The roof slopes down away from the high 'front' facade and then, half way to the rear wall, slopes down more steeply still. From the neighbouring ex-kitchen garden 'paddock', walled in ancient brickwork, ghosted with absent structures and empty of anything except a green carpet, the Workshops are invisible. The sloping roof is the inverse of the sightline cast by the high old wall. In this it mimics the 5th Duke's 'picturesque philosophy that "out of sight was out of mind". The cubic 'pits' of the voided glass houses could equally be lowered below ground level, making the brick walls into the retaining structures so familiar to his general strategy of burrowing below the horizon.


The main thing about the new workshops, which, although we leave till last in this essay, is the first that comes to mind in reality - the colour! One can think of the courtyard of Pineapple Place as, in reality, 'underground' for it certainly is an 'interior view' in the sense that any urbane square is turned in on itself, seeking no exterior prospect. For although it is open to the sky it remains invisible from anywhere outside its high, impenetrable, walls. It explores a dimension very compatible with the original 'rustic picturesque' of the 5th Duke, albeit stemming from a very different parentage - that of the 'mythologically rustic' urbanity of Renaissance Humanism as it was understood in the cities of its origin.


The Picturesque as it came to be practised England came via Claude Lorraine and Pope and William Kent, to name a few of its main advocates. As it developed and aged, instead of coming to understand its origins better, it degenerated into the terrifying guise of a pantheistic naturalism which, in a frenzy of 20C eugenics, sought to demolish anything either 'artificial' or 'old'. Whereas, as the 20C developed, with its hugely more sophisticated understanding of the motives of design and the functions of 'art', we are able to decipher and re-code the tools which the Renaissance turned to the project of shaping a human lifespace that 'really-worked' rather than merely being the board on which human history was played out, leaving its ruins behind it.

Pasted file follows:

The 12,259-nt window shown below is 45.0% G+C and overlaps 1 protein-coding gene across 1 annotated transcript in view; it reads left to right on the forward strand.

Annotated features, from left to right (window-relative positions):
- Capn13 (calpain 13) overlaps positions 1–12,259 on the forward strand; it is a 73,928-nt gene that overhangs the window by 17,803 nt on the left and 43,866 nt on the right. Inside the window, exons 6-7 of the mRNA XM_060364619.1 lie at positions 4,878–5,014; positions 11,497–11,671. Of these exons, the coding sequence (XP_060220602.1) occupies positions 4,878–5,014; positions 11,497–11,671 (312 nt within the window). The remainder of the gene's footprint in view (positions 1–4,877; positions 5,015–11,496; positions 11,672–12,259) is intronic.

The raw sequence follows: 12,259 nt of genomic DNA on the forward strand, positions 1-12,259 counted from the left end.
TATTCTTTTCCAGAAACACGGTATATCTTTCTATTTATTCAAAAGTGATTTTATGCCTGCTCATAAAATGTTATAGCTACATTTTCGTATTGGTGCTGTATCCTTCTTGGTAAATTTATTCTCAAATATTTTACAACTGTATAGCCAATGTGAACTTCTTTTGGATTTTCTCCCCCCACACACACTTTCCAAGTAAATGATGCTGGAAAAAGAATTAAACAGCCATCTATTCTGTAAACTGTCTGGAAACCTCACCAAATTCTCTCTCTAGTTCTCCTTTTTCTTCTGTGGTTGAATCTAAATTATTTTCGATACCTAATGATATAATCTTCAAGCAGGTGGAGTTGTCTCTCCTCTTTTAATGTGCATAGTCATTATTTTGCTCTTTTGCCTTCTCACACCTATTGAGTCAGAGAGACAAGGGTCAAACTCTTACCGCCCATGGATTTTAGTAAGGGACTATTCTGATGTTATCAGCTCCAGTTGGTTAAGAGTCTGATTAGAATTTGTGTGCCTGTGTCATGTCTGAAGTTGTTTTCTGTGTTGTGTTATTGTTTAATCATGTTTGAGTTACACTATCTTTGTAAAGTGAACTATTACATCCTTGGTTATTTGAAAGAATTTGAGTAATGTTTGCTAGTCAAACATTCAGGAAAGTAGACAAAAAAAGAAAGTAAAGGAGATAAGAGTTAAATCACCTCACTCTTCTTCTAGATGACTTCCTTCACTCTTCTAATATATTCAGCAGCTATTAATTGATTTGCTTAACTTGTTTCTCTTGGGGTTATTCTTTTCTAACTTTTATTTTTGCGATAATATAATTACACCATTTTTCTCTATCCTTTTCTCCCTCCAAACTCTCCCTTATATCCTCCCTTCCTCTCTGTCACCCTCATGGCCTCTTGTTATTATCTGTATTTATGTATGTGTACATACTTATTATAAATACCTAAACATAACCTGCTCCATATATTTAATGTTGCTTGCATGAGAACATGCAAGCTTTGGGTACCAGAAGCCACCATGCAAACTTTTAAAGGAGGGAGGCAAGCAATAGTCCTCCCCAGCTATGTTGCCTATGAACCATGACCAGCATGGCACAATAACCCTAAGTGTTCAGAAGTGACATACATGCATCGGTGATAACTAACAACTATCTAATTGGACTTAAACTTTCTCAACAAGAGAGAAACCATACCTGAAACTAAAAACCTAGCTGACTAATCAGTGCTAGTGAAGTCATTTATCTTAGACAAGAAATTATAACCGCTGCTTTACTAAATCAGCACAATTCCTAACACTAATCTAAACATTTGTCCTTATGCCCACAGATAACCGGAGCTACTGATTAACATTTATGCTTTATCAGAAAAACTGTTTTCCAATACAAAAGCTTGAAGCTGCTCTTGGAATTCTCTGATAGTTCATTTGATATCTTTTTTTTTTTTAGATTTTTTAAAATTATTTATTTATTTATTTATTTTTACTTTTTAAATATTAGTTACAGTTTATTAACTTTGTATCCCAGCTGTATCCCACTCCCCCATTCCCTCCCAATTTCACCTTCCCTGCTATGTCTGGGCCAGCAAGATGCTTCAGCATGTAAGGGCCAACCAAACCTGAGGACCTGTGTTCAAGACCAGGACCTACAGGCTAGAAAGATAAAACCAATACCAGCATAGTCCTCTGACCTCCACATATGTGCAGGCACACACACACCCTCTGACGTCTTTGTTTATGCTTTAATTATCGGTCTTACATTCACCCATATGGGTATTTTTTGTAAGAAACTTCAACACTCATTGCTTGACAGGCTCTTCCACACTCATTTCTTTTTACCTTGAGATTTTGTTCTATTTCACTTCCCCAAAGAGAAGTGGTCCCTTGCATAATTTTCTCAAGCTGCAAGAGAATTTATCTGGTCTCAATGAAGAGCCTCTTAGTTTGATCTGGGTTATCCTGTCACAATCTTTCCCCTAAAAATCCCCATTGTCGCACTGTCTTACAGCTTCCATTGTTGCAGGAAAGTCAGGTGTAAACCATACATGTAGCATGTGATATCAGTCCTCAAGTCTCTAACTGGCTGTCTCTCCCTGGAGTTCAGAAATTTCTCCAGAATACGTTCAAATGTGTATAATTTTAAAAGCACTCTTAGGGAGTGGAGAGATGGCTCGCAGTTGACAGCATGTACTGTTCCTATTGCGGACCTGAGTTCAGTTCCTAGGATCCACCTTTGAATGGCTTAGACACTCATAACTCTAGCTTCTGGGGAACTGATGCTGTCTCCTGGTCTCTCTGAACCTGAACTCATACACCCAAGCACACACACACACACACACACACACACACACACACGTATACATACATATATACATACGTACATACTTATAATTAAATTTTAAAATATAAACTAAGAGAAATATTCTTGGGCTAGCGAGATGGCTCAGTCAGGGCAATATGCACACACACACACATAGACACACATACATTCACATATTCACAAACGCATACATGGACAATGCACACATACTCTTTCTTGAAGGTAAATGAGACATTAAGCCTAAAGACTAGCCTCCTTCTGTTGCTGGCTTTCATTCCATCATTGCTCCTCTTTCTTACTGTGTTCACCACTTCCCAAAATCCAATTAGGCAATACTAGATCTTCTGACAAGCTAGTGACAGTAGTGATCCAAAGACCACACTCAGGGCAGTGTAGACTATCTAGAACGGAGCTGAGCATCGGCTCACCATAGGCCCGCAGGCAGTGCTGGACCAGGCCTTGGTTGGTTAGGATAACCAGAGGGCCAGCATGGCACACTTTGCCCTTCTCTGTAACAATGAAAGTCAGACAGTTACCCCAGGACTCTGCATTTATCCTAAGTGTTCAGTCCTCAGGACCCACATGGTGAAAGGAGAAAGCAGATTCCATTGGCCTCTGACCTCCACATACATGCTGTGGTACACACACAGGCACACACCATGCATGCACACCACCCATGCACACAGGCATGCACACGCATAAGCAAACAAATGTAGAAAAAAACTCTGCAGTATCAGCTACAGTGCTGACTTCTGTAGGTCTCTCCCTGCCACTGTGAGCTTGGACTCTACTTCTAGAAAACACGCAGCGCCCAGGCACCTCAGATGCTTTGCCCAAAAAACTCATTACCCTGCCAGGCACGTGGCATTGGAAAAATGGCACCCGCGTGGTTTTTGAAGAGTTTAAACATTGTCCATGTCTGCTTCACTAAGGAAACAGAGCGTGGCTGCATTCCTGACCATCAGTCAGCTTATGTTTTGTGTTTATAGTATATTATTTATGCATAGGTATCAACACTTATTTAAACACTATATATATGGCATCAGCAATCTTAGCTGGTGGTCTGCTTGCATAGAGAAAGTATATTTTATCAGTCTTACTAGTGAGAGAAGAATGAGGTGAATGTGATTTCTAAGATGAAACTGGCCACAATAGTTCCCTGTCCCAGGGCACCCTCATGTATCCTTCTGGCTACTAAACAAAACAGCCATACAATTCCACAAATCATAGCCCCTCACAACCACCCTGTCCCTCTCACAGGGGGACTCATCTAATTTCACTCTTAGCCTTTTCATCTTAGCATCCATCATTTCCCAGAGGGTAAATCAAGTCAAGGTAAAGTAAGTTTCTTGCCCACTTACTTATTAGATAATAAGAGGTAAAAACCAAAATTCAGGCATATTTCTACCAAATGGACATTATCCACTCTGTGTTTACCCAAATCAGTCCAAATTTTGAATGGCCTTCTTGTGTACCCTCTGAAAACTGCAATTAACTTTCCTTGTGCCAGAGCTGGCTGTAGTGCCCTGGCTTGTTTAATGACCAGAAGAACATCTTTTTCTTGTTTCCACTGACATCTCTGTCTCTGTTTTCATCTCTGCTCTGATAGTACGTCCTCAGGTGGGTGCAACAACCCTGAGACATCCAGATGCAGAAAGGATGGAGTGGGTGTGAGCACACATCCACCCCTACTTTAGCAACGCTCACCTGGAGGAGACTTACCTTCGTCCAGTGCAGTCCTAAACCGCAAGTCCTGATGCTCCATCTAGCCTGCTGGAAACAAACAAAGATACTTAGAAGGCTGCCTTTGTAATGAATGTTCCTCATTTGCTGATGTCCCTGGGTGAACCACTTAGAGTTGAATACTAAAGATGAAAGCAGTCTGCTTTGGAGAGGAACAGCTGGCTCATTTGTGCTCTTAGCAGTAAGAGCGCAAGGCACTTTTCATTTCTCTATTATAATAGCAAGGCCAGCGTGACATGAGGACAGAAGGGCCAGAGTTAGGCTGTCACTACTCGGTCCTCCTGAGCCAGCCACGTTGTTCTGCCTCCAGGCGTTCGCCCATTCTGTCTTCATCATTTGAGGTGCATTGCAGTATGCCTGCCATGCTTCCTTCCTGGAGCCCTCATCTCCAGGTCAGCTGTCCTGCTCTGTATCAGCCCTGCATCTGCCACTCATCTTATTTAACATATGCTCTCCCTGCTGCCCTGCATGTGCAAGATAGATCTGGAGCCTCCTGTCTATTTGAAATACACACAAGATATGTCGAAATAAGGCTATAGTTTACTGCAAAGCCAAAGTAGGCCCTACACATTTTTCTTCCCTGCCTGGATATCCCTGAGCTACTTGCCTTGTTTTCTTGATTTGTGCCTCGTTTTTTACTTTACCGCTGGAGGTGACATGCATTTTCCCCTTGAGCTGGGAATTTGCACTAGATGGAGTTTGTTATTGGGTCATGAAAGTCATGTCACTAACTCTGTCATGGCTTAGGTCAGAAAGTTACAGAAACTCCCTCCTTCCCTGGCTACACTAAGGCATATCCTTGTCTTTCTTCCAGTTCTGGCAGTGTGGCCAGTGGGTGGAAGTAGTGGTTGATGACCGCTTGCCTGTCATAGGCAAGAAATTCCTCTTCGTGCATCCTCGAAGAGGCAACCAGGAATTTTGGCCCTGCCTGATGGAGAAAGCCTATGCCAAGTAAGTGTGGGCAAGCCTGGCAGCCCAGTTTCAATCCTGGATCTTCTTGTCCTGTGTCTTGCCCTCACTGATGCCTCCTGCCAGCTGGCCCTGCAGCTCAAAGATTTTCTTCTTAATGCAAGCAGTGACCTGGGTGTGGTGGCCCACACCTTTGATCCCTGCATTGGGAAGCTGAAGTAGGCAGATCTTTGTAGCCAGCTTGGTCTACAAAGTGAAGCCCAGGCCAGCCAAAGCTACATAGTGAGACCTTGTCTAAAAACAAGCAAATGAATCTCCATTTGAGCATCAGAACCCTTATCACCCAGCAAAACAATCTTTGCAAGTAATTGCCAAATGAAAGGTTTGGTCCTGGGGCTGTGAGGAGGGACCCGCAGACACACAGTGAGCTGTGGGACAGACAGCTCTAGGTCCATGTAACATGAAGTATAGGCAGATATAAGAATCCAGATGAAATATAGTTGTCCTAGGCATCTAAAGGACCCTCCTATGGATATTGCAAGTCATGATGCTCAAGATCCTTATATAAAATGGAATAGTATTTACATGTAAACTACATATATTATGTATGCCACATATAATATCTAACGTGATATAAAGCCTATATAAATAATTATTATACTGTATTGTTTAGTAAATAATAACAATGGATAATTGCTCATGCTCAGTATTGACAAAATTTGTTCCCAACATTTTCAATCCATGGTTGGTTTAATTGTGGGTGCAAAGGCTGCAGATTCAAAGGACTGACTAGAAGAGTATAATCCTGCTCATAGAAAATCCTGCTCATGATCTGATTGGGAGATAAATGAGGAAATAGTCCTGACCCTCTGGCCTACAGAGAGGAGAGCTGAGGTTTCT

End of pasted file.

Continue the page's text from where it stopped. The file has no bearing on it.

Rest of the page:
Thus Pineapple Place, in that it has a Hypostyle order that supports an Entablature, constitutes a place which has been 'born' in the sense of 'brought forth' from the earliest beginnings of Time, indeed from the time before Time itself. These are the 'arcana' of the Architectural medium. These are tools which like all 'traditions, were once as commonplace in their use as they were rare in their comprehension. Their employment have been proscribed in the cause of Progress. but we, in JOA, have argued, for the past 30 years, that they are, instead, the key to the next stage of that unfashionable goal.

We must leave our 'explanation' at this point. Terms once commonplace now evince alarm - akin to the mention of occult practices. For those seeking assurance that they are not in the presence of 'bad ideas' , or to satisfy a not unreasonable curiosity, we can only ask that they visit the JOA website at <www.johnoutram.com> where all is on the way to being explained. But be prepared to suspend disbelief. Like the 5th Duke's upside-down world, JOA too, in casting a Modern eye upon ancient tools, have forged new life into Architectural components thought to be long dead and buried under the 'Forest Lawns' of Antiquity. They rise from their 20C slumber: giant polychromatic columns and brilliant entablatures, like rafts sailing to and fro in the sky. What can it all mean? 


End of "Travelling Light",

Click to read "Burying the Future", about the context of Pineapple Place in the Welbeck Estate.

Return to "Pineapple Place" -Welbeck  



* JOA can be reached by E-Mail at anthony@johnoutram.com , by telephone on +44 (0)207 262 4862 or by fax on +44 (0)207 706 3804. We also have an ISDN number : +44 (0)207 262 6294.